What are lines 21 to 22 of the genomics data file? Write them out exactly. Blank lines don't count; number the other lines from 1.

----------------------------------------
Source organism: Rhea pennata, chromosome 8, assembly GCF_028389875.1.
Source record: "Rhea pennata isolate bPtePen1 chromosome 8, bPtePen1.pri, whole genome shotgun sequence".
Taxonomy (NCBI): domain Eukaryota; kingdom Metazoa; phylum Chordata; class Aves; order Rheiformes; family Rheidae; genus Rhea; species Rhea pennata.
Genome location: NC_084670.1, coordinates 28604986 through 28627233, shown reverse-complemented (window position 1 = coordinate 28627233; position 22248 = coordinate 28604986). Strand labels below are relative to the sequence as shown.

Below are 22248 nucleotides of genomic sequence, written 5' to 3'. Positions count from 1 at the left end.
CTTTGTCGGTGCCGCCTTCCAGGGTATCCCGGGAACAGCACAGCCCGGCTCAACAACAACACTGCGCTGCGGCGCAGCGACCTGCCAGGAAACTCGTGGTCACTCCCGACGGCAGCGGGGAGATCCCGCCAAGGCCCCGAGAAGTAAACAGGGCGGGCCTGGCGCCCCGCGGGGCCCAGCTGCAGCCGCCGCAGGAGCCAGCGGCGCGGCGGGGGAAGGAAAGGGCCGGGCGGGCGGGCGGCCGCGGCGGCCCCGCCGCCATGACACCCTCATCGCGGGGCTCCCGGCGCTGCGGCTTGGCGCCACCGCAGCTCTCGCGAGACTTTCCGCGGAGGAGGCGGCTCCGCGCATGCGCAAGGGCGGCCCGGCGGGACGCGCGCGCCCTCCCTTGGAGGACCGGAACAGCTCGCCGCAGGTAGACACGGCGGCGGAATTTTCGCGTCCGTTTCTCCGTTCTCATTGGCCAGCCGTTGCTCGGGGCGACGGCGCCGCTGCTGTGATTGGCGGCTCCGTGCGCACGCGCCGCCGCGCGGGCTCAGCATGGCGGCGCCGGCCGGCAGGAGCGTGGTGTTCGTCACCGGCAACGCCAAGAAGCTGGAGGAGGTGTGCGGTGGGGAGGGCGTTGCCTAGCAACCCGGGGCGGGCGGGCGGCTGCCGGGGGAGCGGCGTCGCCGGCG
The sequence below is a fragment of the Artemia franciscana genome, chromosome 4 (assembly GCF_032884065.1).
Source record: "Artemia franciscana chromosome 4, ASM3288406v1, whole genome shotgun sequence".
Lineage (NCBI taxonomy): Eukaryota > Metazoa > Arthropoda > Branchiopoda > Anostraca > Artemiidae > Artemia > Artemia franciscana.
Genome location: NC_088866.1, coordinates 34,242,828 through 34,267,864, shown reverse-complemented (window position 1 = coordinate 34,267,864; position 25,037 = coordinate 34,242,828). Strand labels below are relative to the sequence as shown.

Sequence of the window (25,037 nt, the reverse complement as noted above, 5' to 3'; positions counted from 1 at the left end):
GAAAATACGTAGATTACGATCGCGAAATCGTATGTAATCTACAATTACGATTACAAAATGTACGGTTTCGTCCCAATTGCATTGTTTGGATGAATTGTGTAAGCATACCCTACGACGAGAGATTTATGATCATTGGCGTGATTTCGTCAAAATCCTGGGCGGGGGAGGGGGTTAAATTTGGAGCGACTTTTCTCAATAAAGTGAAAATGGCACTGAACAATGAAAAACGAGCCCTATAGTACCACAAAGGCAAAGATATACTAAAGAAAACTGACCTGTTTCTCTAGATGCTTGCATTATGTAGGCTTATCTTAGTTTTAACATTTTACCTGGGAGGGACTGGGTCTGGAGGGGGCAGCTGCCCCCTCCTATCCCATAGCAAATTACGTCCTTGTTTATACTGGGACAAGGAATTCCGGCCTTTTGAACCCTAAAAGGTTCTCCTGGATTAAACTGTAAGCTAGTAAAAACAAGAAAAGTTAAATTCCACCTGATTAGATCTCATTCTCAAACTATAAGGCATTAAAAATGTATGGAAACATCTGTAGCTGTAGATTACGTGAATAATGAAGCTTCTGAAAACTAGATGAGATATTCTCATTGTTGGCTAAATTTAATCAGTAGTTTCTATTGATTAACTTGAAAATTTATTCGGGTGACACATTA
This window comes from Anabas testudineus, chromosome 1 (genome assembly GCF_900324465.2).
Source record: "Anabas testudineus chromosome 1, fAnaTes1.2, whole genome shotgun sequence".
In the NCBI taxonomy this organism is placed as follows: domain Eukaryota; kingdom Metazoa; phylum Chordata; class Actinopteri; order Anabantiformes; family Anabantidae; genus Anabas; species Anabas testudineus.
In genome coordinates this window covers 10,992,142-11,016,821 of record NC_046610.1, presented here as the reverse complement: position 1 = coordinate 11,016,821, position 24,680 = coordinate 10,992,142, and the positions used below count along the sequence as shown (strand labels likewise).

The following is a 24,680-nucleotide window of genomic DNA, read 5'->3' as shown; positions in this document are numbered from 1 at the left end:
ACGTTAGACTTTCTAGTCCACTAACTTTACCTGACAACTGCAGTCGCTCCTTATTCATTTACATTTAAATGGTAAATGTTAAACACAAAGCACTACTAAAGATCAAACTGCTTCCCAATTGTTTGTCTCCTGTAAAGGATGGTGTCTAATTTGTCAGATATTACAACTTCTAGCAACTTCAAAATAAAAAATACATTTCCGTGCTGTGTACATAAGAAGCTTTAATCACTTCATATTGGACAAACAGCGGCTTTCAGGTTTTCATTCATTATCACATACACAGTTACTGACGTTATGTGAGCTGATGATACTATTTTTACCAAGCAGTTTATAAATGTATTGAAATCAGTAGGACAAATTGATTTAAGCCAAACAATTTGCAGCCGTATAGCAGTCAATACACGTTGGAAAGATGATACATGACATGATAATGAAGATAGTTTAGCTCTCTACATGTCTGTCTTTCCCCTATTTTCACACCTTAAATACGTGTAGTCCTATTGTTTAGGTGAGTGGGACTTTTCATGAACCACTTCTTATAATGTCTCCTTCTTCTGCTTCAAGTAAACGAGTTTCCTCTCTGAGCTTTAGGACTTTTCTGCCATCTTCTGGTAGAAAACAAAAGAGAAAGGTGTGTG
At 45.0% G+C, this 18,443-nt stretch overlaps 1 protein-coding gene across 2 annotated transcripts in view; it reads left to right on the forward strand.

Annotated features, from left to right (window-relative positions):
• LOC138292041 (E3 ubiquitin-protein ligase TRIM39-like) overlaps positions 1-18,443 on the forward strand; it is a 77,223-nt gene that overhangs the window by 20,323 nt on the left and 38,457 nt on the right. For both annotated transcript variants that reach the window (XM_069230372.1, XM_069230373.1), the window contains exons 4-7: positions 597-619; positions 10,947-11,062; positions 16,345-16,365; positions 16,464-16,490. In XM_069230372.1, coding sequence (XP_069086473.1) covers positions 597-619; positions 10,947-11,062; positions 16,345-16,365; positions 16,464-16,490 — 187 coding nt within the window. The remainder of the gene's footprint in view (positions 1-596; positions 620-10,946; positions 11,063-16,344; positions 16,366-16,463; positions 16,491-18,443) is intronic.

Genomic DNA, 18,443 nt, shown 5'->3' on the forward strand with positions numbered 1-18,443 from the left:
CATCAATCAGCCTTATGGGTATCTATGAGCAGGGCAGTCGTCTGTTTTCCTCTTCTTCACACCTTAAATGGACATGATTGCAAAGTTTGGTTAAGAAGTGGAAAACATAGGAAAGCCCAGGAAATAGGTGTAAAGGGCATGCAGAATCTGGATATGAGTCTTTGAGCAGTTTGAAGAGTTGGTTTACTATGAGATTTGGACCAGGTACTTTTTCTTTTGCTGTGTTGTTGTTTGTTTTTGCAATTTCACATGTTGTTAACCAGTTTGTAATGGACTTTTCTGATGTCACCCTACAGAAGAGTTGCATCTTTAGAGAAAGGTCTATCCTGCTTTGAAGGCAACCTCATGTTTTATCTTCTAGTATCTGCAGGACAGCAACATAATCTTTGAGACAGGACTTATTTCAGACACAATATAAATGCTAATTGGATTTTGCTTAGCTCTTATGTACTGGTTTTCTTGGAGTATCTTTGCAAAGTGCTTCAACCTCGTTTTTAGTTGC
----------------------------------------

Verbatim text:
• LOC138292041 (E3 ubiquitin-protein ligase TRIM39-like) overlaps positions 1-18,443 on the forward strand; it is a 77,223-nt gene that overhangs the window by 20,323 nt on the left and 38,457 nt on the right. For both annotated transcript variants that reach the window (XM_069230372.1, XM_069230373.1), the window contains exons 4-7: positions 597-619; positions 10,947-11,062; positions 16,345-16,365; positions 16,464-16,490. In XM_069230372.1, coding sequence (XP_069086473.1) covers positions 597-619; positions 10,947-11,062; positions 16,345-16,365; positions 16,464-16,490 — 187 coding nt within the window. The remainder of the gene's footprint in view (positions 1-596; positions 620-10,946; positions 11,063-16,344; positions 16,366-16,463; positions 16,491-18,443) is intronic.

Genomic DNA, 18,443 nt, shown 5'->3' on the forward strand with positions numbered 1-18,443 from the left: